Over the summer I learned about the power of questions in the most novel of places, Kenya. I participated in an educational trip organized by Me to We, a path-breaking service organization based in Toronto, Ontario run by two social entrepreneurs, brothers Craig and Marc Kielburger. Both have fascinating stories about how they seized on an idea for improving the world and wouldn’t stop until it became a reality. Their appreciation for questions is what I’ll remember most.
I’d never been on a trip like this before and didn’t know what to expect. There’s always a delicate balance to strike when an organization enters another culture with an idea for how it can “make it better.” Tread too cautiously and your impact fades quickly. Come on too strong and your help is rejected.
It so happened that Craig Kielburger was making his rounds around the world and stopped in Kenya right in the middle of my visit. Our group of 20 travelers had the opportunity to have dinner with him where he shared the history of the organization and the exciting new developments on the horizon. Most inspiring was when Craig talked about the innovative development model of We Villages, which is designed to eradicate poverty through five pillars of support: water, food, education, health and opportunity.
This is where the questions came in…
Rather than impose the five pillars of support onto these remote Kenyan village communities in the Maasai Mara, Me to We interviews the local leaders of the villages and asks them questions about what they need. The village leaders then review the pillars, make project selections and organize the members of their community to participate in the improvements. Engaging the community leaders and members in this way is the most critical action to the sustainability of the project. For example, during my trip, local Kenyans helped build a new school with funds raised by Me to We for the education pillar. With the food pillar, school children helped tend the organic farm.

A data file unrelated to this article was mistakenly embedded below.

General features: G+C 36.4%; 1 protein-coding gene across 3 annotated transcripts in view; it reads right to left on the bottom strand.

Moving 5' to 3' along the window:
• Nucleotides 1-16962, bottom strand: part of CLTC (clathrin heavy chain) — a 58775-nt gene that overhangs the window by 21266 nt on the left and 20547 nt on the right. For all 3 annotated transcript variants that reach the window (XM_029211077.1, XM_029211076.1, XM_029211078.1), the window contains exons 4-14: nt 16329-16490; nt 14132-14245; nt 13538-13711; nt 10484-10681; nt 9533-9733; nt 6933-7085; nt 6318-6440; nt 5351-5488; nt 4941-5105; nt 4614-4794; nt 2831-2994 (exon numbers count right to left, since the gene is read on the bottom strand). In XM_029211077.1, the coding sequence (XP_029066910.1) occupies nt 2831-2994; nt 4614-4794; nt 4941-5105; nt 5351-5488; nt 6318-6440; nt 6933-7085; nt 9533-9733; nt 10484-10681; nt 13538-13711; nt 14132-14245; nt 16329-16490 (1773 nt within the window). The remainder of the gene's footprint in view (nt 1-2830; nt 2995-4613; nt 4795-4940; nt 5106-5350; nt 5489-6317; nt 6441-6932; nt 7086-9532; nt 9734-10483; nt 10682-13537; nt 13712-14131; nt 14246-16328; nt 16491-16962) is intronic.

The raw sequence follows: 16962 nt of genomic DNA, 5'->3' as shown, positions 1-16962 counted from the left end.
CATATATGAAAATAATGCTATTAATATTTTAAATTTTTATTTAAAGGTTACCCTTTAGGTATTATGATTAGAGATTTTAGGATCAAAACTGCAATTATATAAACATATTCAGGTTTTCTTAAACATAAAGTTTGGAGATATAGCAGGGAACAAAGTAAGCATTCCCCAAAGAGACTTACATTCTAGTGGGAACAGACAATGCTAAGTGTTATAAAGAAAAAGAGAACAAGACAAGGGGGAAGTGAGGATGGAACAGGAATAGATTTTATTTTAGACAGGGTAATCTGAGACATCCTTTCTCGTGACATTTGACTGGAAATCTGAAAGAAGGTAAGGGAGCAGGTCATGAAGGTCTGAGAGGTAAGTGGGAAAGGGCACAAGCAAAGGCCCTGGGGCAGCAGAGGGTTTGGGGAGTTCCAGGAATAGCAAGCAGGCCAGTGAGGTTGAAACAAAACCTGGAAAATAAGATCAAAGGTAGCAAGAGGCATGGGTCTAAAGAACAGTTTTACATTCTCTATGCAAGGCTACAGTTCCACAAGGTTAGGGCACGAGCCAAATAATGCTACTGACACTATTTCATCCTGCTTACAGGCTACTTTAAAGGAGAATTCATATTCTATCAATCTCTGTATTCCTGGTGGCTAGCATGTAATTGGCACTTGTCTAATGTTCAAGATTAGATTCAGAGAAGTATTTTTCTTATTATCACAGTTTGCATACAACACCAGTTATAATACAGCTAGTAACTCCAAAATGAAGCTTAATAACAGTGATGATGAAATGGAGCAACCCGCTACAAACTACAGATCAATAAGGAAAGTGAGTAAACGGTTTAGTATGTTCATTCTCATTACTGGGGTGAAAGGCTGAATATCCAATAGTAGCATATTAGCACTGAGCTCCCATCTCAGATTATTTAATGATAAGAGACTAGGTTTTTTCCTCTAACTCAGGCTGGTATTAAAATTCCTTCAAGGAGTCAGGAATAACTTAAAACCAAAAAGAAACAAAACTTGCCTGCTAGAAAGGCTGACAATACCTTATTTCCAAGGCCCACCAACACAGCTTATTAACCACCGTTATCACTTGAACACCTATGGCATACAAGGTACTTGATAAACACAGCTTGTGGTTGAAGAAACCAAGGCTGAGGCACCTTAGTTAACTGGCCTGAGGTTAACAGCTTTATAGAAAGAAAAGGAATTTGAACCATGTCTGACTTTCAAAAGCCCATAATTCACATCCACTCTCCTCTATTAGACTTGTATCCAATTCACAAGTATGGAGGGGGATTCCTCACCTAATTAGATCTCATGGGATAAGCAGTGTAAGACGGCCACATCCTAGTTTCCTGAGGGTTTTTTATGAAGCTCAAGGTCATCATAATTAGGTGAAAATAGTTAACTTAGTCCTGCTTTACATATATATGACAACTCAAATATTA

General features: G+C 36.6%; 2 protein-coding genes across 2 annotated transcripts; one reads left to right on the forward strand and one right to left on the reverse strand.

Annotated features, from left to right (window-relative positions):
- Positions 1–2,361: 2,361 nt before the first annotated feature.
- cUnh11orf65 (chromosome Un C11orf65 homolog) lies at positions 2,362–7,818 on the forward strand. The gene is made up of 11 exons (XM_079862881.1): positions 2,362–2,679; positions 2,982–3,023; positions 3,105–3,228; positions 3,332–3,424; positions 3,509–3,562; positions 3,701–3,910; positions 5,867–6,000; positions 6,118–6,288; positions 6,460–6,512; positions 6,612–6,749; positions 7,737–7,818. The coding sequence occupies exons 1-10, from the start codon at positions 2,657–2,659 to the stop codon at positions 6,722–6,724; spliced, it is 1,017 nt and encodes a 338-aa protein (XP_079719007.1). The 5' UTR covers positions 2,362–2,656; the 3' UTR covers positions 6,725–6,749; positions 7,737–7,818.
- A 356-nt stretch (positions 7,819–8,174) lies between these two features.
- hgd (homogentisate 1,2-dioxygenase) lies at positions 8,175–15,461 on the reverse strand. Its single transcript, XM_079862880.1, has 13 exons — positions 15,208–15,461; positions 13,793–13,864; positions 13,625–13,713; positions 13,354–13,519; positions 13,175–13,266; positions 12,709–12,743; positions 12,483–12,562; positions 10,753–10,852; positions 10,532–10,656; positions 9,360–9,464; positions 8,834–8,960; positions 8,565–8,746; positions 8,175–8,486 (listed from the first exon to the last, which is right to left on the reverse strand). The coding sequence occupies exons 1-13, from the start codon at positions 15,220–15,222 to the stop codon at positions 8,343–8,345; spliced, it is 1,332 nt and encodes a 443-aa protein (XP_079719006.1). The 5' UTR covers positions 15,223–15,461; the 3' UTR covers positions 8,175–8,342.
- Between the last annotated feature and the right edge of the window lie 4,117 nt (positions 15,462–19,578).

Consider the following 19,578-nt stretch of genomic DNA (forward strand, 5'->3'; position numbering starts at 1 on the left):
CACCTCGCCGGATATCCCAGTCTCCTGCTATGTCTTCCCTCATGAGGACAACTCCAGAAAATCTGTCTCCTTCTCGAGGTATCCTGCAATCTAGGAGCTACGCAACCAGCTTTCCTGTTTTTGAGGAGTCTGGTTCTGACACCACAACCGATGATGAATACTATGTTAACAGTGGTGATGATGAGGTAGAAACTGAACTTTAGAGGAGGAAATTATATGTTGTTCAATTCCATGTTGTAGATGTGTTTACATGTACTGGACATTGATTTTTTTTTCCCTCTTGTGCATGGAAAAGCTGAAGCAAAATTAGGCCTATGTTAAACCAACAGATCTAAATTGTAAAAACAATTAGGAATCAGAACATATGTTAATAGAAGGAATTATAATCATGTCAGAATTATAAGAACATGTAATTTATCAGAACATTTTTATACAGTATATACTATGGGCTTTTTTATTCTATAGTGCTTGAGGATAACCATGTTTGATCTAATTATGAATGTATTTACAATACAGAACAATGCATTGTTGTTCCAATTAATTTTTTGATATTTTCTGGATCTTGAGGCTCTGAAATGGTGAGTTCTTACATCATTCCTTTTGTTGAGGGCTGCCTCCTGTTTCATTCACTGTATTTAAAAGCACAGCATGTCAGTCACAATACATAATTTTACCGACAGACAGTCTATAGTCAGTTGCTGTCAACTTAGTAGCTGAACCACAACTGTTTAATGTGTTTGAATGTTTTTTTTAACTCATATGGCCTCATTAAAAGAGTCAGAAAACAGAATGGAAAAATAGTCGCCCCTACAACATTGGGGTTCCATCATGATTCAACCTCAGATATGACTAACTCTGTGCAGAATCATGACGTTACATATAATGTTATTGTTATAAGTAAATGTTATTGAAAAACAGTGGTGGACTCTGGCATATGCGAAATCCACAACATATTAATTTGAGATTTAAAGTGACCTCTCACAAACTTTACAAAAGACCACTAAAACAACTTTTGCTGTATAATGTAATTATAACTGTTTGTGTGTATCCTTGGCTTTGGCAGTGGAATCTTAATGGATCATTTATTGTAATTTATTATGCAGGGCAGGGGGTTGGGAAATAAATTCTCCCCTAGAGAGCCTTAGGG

Notice how questions are being used as a tool for empowerment. In a subtle yet profound way, asking questions is shifting the responsibility for success onto the people of the community being served. The people are invested in the sustainable solution. This quote from the Me to We website captures beautifully this focus on sustainability:
Our goal is to reach a point where our partner communities don’t need our help any more. Instead, they have the training and tools to thrive for generations. In other words, we’re in the business of putting ourselves out of business. https://www.we.org/we-villages/our-development-model/
Think if we carried the same philosophy into our classrooms.
We make a living imposing rules and expectations on students and place the burden on ourselves to create the perfect conditions for learning and motivation. We don’t make it a habit to ask students questions about what they want. As a result, from a student perspective, learning is understood as compliance, something one does at the request of others. This is useful in many settings but too much of it breeds student dependence. It’s not a sustainable model.
What if we had a different mindset with our students? What if we asked more questions about what they want and really tried to engage them in their own education from the very beginning? Seizing on these opportunities to secure an upfront personal investment would pay huge dividends.
It sounds so simple but it’s really a difficult mental shift. But it’s worth it I think. Like Me to We, shouldn’t our goal be to create confidence within students so they have the skills to solve their own problems and don’t need us?
Thanks to Me to We and my Kenyan adventure I’m inspired to identify and act upon more opportunities to ask more questions of my students and to work towards a very different long-term goal: to put myself out of work.
What would this shift look like in your classroom? Share in the comments!